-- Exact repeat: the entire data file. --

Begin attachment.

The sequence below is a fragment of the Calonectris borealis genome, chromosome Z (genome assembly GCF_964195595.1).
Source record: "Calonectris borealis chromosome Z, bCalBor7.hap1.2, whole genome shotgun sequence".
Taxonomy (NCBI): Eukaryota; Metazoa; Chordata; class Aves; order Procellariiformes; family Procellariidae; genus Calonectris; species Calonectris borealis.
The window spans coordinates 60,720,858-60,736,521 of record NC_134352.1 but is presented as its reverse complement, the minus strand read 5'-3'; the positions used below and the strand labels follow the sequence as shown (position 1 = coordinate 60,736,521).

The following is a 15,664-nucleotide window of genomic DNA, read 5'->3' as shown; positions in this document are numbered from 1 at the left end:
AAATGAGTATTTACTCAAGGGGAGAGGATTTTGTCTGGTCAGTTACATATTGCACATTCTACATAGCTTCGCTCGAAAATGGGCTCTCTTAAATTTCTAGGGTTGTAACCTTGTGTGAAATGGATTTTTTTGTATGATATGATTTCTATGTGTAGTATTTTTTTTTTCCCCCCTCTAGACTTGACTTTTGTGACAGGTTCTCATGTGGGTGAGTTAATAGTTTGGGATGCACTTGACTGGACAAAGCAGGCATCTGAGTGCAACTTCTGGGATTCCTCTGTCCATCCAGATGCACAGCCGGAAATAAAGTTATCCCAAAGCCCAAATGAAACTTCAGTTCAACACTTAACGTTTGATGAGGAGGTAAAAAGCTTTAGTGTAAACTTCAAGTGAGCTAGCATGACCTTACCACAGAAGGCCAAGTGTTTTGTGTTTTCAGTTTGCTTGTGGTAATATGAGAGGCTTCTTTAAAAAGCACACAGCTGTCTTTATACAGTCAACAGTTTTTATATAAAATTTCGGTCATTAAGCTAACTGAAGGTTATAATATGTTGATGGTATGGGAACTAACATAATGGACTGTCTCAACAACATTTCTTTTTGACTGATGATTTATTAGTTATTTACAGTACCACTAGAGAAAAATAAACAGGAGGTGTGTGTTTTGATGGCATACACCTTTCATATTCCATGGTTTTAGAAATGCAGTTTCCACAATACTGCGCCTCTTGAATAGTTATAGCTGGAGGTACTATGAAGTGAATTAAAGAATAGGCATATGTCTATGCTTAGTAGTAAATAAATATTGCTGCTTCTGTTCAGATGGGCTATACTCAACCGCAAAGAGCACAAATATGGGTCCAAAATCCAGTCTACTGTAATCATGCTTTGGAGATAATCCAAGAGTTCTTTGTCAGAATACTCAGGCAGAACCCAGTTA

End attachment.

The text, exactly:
The sequence below is a fragment of the Calonectris borealis genome, chromosome Z (genome assembly GCF_964195595.1).
Source record: "Calonectris borealis chromosome Z, bCalBor7.hap1.2, whole genome shotgun sequence".
Taxonomy (NCBI): Eukaryota; Metazoa; Chordata; class Aves; order Procellariiformes; family Procellariidae; genus Calonectris; species Calonectris borealis.
The window spans coordinates 60,720,858-60,736,521 of record NC_134352.1 but is presented as its reverse complement, the minus strand read 5'-3'; the positions used below and the strand labels follow the sequence as shown (position 1 = coordinate 60,736,521).

The following is a 15,664-nucleotide window of genomic DNA, read 5'->3' as shown; positions in this document are numbered from 1 at the left end:
AAATGAGTATTTACTCAAGGGGAGAGGATTTTGTCTGGTCAGTTACATATTGCACATTCTACATAGCTTCGCTCGAAAATGGGCTCTCTTAAATTTCTAGGGTTGTAACCTTGTGTGAAATGGATTTTTTTGTATGATATGATTTCTATGTGTAGTATTTTTTTTTTCCCCCCTCTAGACTTGACTTTTGTGACAGGTTCTCATGTGGGTGAGTTAATAGTTTGGGATGCACTTGACTGGACAAAGCAGGCATCTGAGTGCAACTTCTGGGATTCCTCTGTCCATCCAGATGCACAGCCGGAAATAAAGTTATCCCAAAGCCCAAATGAAACTTCAGTTCAACACTTAACGTTTGATGAGGAGGTAAAAAGCTTTAGTGTAAACTTCAAGTGAGCTAGCATGACCTTACCACAGAAGGCCAAGTGTTTTGTGTTTTCAGTTTGCTTGTGGTAATATGAGAGGCTTCTTTAAAAAGCACACAGCTGTCTTTATACAGTCAACAGTTTTTATATAAAATTTCGGTCATTAAGCTAACTGAAGGTTATAATATGTTGATGGTATGGGAACTAACATAATGGACTGTCTCAACAACATTTCTTTTTGACTGATGATTTATTAGTTATTTACAGTACCACTAGAGAAAAATAAACAGGAGGTGTGTGTTTTGATGGCATACACCTTTCATATTCCATGGTTTTAGAAATGCAGTTTCCACAATACTGCGCCTCTTGAATAGTTATAGCTGGAGGTACTATGAAGTGAATTAAAGAATAGGCATATGTCTATGCTTAGTAGTAAATAAATATTGCTGCTTCTGTTCAGATGGGCTATACTCAACCGCAAAGAGCACAAATATGGGTCCAAAATCCAGTCTACTGTAATCATGCTTTGGAGATAATCCAAGAGTTCTTTGTCAGAATACTCAGGCAGAACCCAGTTA